Saturday Features

Kathmandu Triennale: Artists in the City

  • The art festival is an exploration of the city, spread over historical spaces dense with memory and history, as well as new commercial spaces palpitating with the possible birth of still newer urban mythologies
- Sanjeev Uprety
One of the biggest challenges is to involve non-English speaking local population of Kathmandu, especially those who do not belong to the art community

Apr 1, 2017-Kathmandu Triennale launched its inaugural edition on March 24 and will run till April 9. The Triennale evolved from the Kathmandu International Art Festival which was initiated in 2009. While this edition focused on the status of women, the second in 2012 explored the issues relating to environment, the third version had to wait for five years due to the devastations caused by 2015 earthquake that left the nation in tatters, with many heritage sites, individual homes and public buildings destroyed. The fact that art continues to thrive in the Valley speaks a lot of the resilience of the cities and its citizens, as was also documented by Kishor Kayastha’s short film screened at opening of the current Triennale. In this context, it seems fitting that the current art festival, which showcases the artworks of over fifty artists from twenty-five countries, is about city spaces, including its older, historical spaces dense with memory and history, as well as new commercial spaces palpitating with the possible birth of still newer urban mythologies.

What is a city? A city is obviously many things, including its numerous sounds, tastes, sights, spaces and peoples. Prithivi Shrestha’s video at Taragaon Museum is about the cacophony of various sounds that surround us during the course of our everyday living in the city. Chinese artist Song Dong constructed a monumental mandala of Kathmandu City from an array of biscuits at the Nepal Art Council. Titled Eating the City, the work invited the audience to eat the biscuits and as biscuits were consumed the mandala disappeared bit by bit, leaving in its wake the fleeting taste of biscuits and the story of human consumption and greed.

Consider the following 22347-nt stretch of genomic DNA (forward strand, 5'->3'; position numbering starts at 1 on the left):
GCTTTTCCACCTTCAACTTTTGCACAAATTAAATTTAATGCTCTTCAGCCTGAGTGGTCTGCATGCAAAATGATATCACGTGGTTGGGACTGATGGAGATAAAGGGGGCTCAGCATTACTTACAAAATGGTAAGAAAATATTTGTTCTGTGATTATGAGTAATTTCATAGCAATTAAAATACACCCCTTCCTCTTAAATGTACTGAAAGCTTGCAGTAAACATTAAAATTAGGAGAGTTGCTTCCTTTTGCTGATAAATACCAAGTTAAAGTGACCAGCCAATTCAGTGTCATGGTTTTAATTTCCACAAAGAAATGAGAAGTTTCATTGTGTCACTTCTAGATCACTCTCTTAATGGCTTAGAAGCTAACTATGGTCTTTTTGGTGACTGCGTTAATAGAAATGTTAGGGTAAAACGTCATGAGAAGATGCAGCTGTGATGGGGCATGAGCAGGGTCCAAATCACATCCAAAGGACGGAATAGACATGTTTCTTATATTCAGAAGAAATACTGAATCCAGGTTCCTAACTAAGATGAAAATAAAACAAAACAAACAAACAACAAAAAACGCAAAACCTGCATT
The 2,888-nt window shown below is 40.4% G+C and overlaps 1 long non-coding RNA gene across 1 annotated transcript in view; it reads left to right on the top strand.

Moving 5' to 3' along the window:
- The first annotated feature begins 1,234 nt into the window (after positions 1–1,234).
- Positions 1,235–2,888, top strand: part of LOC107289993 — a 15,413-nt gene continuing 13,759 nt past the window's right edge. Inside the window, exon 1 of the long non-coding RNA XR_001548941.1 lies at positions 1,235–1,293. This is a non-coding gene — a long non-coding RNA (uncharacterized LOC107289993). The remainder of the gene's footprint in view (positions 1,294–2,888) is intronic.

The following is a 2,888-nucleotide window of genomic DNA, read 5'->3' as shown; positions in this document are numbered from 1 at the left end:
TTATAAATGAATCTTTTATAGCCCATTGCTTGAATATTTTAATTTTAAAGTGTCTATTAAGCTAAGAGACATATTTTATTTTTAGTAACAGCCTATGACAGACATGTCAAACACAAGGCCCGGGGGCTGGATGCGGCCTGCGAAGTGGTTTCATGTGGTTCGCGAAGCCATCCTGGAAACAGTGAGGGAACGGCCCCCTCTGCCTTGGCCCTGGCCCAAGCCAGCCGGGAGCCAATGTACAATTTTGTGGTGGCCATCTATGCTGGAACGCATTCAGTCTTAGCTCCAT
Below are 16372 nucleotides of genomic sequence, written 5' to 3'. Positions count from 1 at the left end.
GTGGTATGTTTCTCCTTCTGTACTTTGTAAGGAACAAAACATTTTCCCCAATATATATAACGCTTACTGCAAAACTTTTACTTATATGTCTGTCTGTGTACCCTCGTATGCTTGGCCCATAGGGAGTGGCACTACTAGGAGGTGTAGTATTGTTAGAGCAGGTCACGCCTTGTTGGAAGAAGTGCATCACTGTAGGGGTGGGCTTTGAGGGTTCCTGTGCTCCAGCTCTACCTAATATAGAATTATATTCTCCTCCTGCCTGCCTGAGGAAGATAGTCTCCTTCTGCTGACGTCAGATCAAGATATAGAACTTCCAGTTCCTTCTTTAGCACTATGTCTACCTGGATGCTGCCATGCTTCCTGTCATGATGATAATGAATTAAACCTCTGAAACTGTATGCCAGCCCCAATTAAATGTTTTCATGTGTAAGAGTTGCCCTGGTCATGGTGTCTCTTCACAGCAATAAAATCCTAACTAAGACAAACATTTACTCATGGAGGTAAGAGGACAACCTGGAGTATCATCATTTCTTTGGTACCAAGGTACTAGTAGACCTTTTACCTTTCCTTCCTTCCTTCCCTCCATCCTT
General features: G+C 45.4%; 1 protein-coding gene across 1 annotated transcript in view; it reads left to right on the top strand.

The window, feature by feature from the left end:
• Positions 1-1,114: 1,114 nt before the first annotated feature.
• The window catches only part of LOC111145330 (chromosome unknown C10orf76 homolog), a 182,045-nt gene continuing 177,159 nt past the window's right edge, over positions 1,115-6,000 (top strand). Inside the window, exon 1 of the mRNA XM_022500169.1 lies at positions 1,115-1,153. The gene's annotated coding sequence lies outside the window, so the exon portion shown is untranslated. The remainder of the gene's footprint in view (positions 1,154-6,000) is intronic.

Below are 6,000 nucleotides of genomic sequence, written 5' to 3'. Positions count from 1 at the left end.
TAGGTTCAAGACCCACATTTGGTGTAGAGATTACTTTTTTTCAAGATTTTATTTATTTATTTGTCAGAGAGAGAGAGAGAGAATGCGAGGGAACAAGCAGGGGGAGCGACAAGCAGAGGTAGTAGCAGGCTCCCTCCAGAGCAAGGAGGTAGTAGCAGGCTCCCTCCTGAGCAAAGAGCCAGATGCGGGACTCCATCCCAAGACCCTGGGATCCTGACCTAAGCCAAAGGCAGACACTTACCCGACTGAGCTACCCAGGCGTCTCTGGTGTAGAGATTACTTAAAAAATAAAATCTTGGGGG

Cities are also about their visible surfaces: buildings, roads, hoarding boards, bridges and perpetual flow of gleaming commodities in the malls and shopping centers, the new “temples of urban modernity.” At the same time, cities are more than their surfaces. The visible surfaces that we see are often traced by history, by memory, and by mythology. The same roads that are lined by modern buildings are also the pathways through which the chariots of red Machchhindra Nath and Min Nath roll, and masked dancers and singing troupes pass during specific festivals and Jatras. A number of artists, including Ashmina Ranjit and Bidhata KC, among others, explore this mixture of historical mythology and contemporary urbanity during the Triennale, showing how the modern surfaces of the city coexist alongside its ancient history.

What is sometimes erased in the play of city surfaces is the labour that goes on to create and maintain them. When labour is erased, the structures and objects—including commodities in the malls and shopping centres—appear as if they have emerged out of nothing; they turn into “magical objects,” untouched by human labour. In this context, Manish Lal Shrestha’s installation at the Nepal Art Council is important, in the sense that it makes visible what often remains invisible. His knitted work created by engaging the local community is a 1336 feet metre long knitted rope-like piece conceived to represent the height of Kathmandu Valley from sea level. In the ground floor hall of the Art Council, the entire labourious process involved in making this work, including stitching and sewing is laid bare, making the viewers aware of the labour underlying the magic of commodity fetishism.